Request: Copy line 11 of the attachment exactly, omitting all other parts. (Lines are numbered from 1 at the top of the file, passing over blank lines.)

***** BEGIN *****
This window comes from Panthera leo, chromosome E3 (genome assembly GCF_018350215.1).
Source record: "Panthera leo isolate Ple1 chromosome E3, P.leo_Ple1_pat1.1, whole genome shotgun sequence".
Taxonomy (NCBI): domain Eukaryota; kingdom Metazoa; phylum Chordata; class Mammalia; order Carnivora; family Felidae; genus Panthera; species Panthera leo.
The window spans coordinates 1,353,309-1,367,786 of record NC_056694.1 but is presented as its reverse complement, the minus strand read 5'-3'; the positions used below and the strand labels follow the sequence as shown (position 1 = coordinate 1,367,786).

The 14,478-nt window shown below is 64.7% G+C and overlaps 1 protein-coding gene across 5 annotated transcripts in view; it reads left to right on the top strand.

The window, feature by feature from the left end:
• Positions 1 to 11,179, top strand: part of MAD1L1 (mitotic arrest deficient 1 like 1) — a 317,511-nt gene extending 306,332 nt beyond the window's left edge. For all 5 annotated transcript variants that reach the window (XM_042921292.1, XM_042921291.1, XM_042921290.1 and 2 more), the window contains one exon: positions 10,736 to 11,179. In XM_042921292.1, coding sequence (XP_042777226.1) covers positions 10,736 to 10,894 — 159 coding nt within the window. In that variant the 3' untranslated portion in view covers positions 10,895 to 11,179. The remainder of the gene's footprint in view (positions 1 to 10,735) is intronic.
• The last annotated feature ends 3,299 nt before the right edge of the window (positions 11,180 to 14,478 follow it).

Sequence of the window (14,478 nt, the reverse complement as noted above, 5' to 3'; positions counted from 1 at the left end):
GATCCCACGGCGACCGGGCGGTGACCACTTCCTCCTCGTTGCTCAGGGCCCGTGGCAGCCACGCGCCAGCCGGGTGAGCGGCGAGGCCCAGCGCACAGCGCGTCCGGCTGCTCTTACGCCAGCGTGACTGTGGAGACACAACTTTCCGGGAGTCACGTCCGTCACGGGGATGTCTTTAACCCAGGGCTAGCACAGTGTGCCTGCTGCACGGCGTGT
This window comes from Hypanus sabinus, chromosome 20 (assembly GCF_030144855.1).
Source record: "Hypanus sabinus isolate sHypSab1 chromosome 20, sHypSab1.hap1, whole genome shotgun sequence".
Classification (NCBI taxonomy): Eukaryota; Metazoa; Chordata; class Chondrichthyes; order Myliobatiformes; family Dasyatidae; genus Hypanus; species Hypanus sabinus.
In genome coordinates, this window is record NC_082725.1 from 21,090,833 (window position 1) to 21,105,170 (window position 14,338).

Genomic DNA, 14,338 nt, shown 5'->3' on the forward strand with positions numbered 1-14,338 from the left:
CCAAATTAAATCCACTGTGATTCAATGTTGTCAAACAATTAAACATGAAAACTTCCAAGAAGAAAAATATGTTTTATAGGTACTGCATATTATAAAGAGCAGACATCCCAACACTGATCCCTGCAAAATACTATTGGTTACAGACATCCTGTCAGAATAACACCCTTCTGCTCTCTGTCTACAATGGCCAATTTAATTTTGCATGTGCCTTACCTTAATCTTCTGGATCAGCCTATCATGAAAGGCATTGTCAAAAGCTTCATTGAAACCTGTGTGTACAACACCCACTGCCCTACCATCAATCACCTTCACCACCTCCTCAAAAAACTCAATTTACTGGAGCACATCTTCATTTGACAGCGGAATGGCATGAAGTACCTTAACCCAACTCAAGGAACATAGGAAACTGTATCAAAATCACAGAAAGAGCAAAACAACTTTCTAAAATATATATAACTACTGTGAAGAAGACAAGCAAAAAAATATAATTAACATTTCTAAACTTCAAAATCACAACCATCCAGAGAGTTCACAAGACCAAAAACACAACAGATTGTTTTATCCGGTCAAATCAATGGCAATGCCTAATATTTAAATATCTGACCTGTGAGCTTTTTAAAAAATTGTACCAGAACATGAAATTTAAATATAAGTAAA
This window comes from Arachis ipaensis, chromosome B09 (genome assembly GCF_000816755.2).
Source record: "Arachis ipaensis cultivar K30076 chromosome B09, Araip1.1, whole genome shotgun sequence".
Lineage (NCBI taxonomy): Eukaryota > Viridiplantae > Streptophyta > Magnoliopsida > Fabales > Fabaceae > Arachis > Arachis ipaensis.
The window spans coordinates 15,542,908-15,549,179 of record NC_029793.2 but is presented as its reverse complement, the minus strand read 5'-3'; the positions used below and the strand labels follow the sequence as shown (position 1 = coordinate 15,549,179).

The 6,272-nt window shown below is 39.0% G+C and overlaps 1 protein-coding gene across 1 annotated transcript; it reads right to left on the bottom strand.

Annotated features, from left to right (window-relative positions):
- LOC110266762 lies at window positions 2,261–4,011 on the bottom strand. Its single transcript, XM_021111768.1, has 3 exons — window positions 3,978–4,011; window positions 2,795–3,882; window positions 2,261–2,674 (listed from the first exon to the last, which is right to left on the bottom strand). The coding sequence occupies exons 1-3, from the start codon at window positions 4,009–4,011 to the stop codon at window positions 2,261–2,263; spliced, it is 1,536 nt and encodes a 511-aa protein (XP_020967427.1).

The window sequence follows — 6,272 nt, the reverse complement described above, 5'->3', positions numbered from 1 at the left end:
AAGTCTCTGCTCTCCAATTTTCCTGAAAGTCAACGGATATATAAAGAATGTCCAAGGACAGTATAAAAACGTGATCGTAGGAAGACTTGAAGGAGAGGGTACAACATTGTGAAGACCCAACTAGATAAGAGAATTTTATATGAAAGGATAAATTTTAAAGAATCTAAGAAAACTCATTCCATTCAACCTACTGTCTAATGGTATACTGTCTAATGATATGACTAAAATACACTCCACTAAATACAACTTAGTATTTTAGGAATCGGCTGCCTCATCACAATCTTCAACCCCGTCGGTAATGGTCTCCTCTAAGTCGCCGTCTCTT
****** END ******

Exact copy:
This window comes from Hypanus sabinus, chromosome 20 (assembly GCF_030144855.1).